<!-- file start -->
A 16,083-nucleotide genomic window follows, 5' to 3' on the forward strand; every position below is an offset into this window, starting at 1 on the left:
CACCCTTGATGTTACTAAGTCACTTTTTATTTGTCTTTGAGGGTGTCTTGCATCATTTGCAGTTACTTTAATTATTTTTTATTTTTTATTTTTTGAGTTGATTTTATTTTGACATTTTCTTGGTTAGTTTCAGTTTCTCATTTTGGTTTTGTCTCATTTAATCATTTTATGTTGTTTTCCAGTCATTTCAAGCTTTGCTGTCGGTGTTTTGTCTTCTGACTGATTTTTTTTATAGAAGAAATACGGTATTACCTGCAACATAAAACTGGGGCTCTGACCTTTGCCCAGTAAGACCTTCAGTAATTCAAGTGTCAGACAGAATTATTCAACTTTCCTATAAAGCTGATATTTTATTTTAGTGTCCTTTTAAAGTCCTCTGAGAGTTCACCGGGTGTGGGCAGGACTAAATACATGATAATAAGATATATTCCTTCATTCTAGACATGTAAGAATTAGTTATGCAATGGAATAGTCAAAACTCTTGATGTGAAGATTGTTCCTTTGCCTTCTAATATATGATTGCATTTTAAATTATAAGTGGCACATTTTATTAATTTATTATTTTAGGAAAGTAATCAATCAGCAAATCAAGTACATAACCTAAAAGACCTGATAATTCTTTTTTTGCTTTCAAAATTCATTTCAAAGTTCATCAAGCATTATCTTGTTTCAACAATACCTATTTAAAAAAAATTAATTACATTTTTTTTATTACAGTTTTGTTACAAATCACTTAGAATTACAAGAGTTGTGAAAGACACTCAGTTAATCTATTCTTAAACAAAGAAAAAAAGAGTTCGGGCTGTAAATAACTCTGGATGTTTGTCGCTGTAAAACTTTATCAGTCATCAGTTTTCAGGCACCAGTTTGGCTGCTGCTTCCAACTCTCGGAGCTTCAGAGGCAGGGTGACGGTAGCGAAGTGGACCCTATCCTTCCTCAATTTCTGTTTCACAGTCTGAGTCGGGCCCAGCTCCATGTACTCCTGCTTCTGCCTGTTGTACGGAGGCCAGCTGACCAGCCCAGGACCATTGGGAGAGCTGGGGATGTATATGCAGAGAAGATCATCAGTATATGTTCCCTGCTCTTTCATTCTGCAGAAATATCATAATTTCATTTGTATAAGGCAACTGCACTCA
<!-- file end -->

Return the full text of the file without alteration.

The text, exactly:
A 16,083-nucleotide genomic window follows, 5' to 3' on the forward strand; every position below is an offset into this window, starting at 1 on the left:
CACCCTTGATGTTACTAAGTCACTTTTTATTTGTCTTTGAGGGTGTCTTGCATCATTTGCAGTTACTTTAATTATTTTTTATTTTTTATTTTTTGAGTTGATTTTATTTTGACATTTTCTTGGTTAGTTTCAGTTTCTCATTTTGGTTTTGTCTCATTTAATCATTTTATGTTGTTTTCCAGTCATTTCAAGCTTTGCTGTCGGTGTTTTGTCTTCTGACTGATTTTTTTTATAGAAGAAATACGGTATTACCTGCAACATAAAACTGGGGCTCTGACCTTTGCCCAGTAAGACCTTCAGTAATTCAAGTGTCAGACAGAATTATTCAACTTTCCTATAAAGCTGATATTTTATTTTAGTGTCCTTTTAAAGTCCTCTGAGAGTTCACCGGGTGTGGGCAGGACTAAATACATGATAATAAGATATATTCCTTCATTCTAGACATGTAAGAATTAGTTATGCAATGGAATAGTCAAAACTCTTGATGTGAAGATTGTTCCTTTGCCTTCTAATATATGATTGCATTTTAAATTATAAGTGGCACATTTTATTAATTTATTATTTTAGGAAAGTAATCAATCAGCAAATCAAGTACATAACCTAAAAGACCTGATAATTCTTTTTTTGCTTTCAAAATTCATTTCAAAGTTCATCAAGCATTATCTTGTTTCAACAATACCTATTTAAAAAAAATTAATTACATTTTTTTTATTACAGTTTTGTTACAAATCACTTAGAATTACAAGAGTTGTGAAAGACACTCAGTTAATCTATTCTTAAACAAAGAAAAAAAGAGTTCGGGCTGTAAATAACTCTGGATGTTTGTCGCTGTAAAACTTTATCAGTCATCAGTTTTCAGGCACCAGTTTGGCTGCTGCTTCCAACTCTCGGAGCTTCAGAGGCAGGGTGACGGTAGCGAAGTGGACCCTATCCTTCCTCAATTTCTGTTTCACAGTCTGAGTCGGGCCCAGCTCCATGTACTCCTGCTTCTGCCTGTTGTACGGAGGCCAGCTGACCAGCCCAGGACCATTGGGAGAGCTGGGGATGTATATGCAGAGAAGATCATCAGTATATGTTCCCTGCTCTTTCATTCTGCAGAAATATCATAATTTCATTTGTATAAGGCAACTGCACTCA